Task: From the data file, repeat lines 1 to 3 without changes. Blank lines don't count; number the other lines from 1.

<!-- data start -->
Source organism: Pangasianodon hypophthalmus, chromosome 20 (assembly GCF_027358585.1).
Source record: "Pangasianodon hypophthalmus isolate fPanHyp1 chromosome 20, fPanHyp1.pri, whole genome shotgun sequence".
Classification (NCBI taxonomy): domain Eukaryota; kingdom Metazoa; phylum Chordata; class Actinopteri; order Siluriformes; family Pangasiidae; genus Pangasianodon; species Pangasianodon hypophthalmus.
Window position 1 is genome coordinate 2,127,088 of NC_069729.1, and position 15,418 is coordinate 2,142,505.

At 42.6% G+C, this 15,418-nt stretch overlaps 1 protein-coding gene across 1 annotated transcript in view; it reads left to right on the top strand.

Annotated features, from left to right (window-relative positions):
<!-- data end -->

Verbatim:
Source organism: Pangasianodon hypophthalmus, chromosome 20 (assembly GCF_027358585.1).
Source record: "Pangasianodon hypophthalmus isolate fPanHyp1 chromosome 20, fPanHyp1.pri, whole genome shotgun sequence".
Classification (NCBI taxonomy): domain Eukaryota; kingdom Metazoa; phylum Chordata; class Actinopteri; order Siluriformes; family Pangasiidae; genus Pangasianodon; species Pangasianodon hypophthalmus.